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Netflix movie-watching parties and online movie groups keep movies alive during the pandemic.

With most theaters closed since March, intrepid fans are finding ways to keep the cinema alive, without the action of « going. »

The easiest way is a party to watch Netflix. The streaming service provides a link to play a movie simultaneously on multiple computers and a chat function. (Note: When movie theaters reopen, remember not to speak.)

« It is not really a temporary replacement for the act of going to the movies (buying snacks and being able to sit with your friends) but we can see the same thing at the same time and share reactions, » said Lucy Johnson, 16, of Minneapolis, who has had several movie parties with friends while they were confined to their homes during the pandemic. « It’s a better experience than renting a movie and seeing it alone. »

Dan Gardner, 68, of Belle Plaine, is one of nine men in a film club born on a golf course four years ago, when golfers realized that everyone wanted to watch movies that their wives did not want. Most retired and in their 60s and 70s, the members met for breakfast, then went to the multiplex in a group and at the end exchanged comments.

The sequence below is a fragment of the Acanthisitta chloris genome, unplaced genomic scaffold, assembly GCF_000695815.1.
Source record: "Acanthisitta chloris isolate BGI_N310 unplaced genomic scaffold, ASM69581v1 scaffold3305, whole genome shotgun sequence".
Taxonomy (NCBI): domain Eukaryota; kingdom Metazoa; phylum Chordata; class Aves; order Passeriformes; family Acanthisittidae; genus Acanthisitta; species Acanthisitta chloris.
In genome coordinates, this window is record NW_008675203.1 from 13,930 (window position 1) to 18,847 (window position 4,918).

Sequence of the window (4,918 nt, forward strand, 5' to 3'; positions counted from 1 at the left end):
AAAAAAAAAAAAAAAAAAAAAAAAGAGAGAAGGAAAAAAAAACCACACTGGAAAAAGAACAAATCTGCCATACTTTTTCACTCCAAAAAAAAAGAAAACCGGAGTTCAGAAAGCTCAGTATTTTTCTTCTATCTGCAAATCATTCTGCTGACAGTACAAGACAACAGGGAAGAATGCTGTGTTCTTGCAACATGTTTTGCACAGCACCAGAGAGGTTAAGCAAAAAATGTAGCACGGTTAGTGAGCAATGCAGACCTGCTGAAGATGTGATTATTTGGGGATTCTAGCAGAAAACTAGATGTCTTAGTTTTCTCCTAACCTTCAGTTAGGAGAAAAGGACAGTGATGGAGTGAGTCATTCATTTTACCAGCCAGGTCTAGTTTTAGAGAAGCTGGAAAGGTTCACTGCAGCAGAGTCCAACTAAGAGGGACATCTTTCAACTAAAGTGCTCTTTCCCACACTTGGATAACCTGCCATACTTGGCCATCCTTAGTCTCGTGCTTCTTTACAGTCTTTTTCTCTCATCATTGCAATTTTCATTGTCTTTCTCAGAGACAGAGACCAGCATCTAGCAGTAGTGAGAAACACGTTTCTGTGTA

Gardner says his experience has deepened as a result of the meetings via Zoom, which takes movie fans to each other’s homes.

« It certainly has brought us closer, because some of us knew each other just for golf or maybe just because he was friends with someone else, » Gardner said. « Now, we get to know each other’s families. It’s an incredibly unique group and really a lot of fun. »

While their prosaically named « Movie Club » is as much about socializing as it is about analyzing movies, some clubs move wildly in the other direction.

Terry Serres, who could be the local champion of online movie discussion, participates in various groups, including his esoteric Club Varda / Denis / Akerman, focused on the films of three French-speaking directors: Agnès Varda, Claire Denis and Chantal Akerman.

« I’m exploring on my own and if anyone else wants to do it too, that’s great, » said Serres, 59, a restoration ecologist who lives in Minneapolis. Some moviegoers have come together to view and analyze related articles and movies, and more have commented on the group’s Facebook page.

The other Serres ventures are more accessible. Even before COVID-19, he often set up virtual movie dates with friends abroad, which have continued. It has also brought together movie buffs to synchronously watch streaming titles like « The Handmaiden » and « Bringing Up Baby, » with breaks for snacks and gossip on Facebook Messenger. And it’s part of the Long Island Online Cinema Group, whose members from across the country function as a book club: They watch the same title individually, and then discuss it on Zoom on Saturday afternoons.

Those talks can be revealing, as when Serres found his dislike for « You Can Count on Me » placed him in the minority.